My Modern House: Sam and Nelli Turner's restoration of an apartment on Neave Brown's remarkable Rowley Way
INTERVIEWS , My Modern House
Nelli Turner: “When I first arrived in London we used to drive past Rowley Way and I was completely fascinated. There’s nowhere else like it.”
Sam Turner: “We’ve always been obsessed by the possibility of living in a different kind of space and it was such an exciting prospect to be part of this place. Last year I sold my shares in my business which meant we were in a position to buy, and it wasn’t long afterwards that we saw the apartment was for sale with The Modern House.”
Nelli: “We just loved it. Rowley Way is on one of the most striking estates in the country, and it’s brilliant that its architect, Neave Brown, has been awarded the RIBA Gold Medal.”
Sam: “We never tire of wandering around here, it’s incredible. You’re always meeting people on the pedestrianised walkways, and all of the apartments have balconies or terraces, so people sit out in the summer. I even spend a lot of time in that underground car park because it’s so cool.”
Nelli: “Haha, yeah he does that. I have a shop called Lali on Goldborne Road and I’ve developed a bit of a passion for this concrete, Brutalist style from working in the shadow of the Trellick Tower.”
Sam: “All of the apartments on Rowley Way and the wider estate are different – with their own quirks, layouts and character. This is on the highest level so it has a great aspect. Internally we’ve tried to preserve what could be preserved, and restore it in keeping with the original style. Our friend did all of the building work so it’s taken time to do – it was still a building site a few days ago!
Nelli: “It’s really been informed by the architecture and history of the building. We remade just about everything. The original banisters to the staircase were here, but we recreated the treads with reclaimed Iroko wood and made the same corner cutouts that are in the steps that run up and down the ziggurats outside. The decision to paint the banisters black came about when we found some old photographs of it like this.”
Sam: “The original floors were lino so we’ve installed a contemporary version from Sinclair Till. The biggest things were the kitchen and the bathroom, as we wanted to recreate the tiling that was part of the original interiors. We eventually sourced some that are normally used in industrial spaces and swimming pools. They’re from Villeroy & Boch and they have this great curve around the edges.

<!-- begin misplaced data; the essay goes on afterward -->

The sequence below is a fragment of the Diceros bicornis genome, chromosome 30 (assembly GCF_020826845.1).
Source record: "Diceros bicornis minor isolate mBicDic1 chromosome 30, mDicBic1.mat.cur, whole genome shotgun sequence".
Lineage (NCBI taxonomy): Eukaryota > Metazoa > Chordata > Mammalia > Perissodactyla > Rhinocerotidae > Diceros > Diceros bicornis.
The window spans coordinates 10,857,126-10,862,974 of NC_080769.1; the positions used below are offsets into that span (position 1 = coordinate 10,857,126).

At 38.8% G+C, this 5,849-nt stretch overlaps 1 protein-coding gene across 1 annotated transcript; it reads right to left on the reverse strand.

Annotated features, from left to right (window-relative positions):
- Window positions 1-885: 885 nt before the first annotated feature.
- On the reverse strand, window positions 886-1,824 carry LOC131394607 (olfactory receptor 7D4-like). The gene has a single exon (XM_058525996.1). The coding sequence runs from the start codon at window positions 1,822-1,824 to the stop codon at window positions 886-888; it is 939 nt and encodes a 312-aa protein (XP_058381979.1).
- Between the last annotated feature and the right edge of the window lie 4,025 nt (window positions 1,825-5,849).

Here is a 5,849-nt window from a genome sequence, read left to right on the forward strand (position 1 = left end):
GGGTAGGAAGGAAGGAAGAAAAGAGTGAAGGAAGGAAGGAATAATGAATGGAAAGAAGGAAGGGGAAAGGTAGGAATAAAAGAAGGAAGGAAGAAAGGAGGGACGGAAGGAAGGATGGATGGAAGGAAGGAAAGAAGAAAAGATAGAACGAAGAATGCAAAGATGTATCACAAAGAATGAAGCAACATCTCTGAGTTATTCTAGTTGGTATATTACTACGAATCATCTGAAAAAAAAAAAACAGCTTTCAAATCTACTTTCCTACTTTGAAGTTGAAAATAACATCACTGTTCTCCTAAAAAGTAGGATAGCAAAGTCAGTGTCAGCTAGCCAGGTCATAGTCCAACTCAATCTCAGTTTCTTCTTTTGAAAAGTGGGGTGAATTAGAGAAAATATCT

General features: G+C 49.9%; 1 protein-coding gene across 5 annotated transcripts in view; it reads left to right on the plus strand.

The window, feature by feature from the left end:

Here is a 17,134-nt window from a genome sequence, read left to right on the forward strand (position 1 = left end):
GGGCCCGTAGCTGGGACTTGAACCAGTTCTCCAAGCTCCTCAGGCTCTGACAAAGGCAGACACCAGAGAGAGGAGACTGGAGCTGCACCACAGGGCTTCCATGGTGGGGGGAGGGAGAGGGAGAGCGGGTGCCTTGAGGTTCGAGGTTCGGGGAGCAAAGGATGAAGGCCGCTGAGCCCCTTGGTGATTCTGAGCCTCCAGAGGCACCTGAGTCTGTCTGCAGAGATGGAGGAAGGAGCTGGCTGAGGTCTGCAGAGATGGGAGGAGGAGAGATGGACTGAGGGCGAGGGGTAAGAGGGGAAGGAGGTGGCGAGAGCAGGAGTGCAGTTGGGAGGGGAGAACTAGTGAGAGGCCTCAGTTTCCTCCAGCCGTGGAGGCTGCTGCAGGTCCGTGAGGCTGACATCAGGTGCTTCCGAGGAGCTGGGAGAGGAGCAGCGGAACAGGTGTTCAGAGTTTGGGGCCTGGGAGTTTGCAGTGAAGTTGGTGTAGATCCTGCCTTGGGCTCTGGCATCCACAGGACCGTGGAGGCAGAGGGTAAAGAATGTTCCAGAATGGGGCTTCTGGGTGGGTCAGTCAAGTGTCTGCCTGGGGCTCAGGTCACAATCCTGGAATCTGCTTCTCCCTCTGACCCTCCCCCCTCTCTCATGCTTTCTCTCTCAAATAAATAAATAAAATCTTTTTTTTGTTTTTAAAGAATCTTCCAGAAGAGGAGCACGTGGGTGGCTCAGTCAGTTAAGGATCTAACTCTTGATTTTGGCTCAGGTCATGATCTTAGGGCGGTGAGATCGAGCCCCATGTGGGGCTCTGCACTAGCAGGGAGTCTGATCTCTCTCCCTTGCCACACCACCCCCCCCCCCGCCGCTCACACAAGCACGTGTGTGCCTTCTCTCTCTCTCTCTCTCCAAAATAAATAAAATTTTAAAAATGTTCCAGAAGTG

“All of the original cupboards and the sliding partitions were still here, so they just needed restoring – but when we removed the utility cupboard it brought so much more light into the space that we adjusted the height when we reinstalled it.
“The wardrobes in the bedrooms are exactly as they would have been and still have the glass panel that can be pulled across to dampen any train noise. When the estate was first built, freight trains ran along the line so there is a lot of clever sound-proofing in the design. The whole estate was built on rubber foundations to temper the vibrations from the tracks.
“I really like how we’re overhanging the train line. Nelli has definitely taught me to love these backland sites – we’re always visiting Brutalist buildings and strange, industrial landscapes like Dungeness.”
Nelli: “We still need to make the place feel lived-in, but it definitely feels like a reflection of us in the way that a home always does. The furniture and ceramics are pieces we’ve collected over the years, and things we’ve brought from home.”
Sam: “We’re able to get rugs at cost price, which helps.”
Nelli: “Sam has only recently retired from being the Director of the Rug Company, and the rugs in the bedrooms are both his designs – the one up here is a modern kilim from Iran.
“We really like having things that have a personal history to them rather than obvious design pieces. We prefer things that are interesting in their own right over anything iconic. The sofa is a Danish piece we picked up and upholstered, and the dining table was reclaimed from the British Library. The base is a really beautiful wooden structure that we found through Retrouvius, and we’re going to get a large piece of smoked glass as a tabletop.”
Sam: “There are also a few things from my grandparents – the armchair and the painting in the alcove. My grandad was an architect and they bought the painting when they lived in Nigeria in the 1960s. They had to leave suddenly when the Biafran War broke out and it’s one of the few things they brought back.
“We always found ourselves looking on The Modern House website, but actually buying something through the agency was very, very different from your normal estate agent experience. It’s just a different way of looking at things – it wasn’t just about making the sale.”
What are your thoughts on modern living?
Sam: “It’s so nice to live in a home that was designed in the modern era for modern living. It’s a very rational use of space and it’s much better suited to a more open and sociable way of living.”
Nelli: “Every aspect of this space works for modern living because it was intended like this as opposed to being turned into it.”
If you were to leave, what would you miss most about Rowley Way?
Nelli: “The light, the view of the sky and the building itself.”
Aside from this one, are there any other homes on The Modern House website that have caught your eye over the years?
Nelli: “Where to start! At the moment it’s probably the Highpoint Penthouse.”
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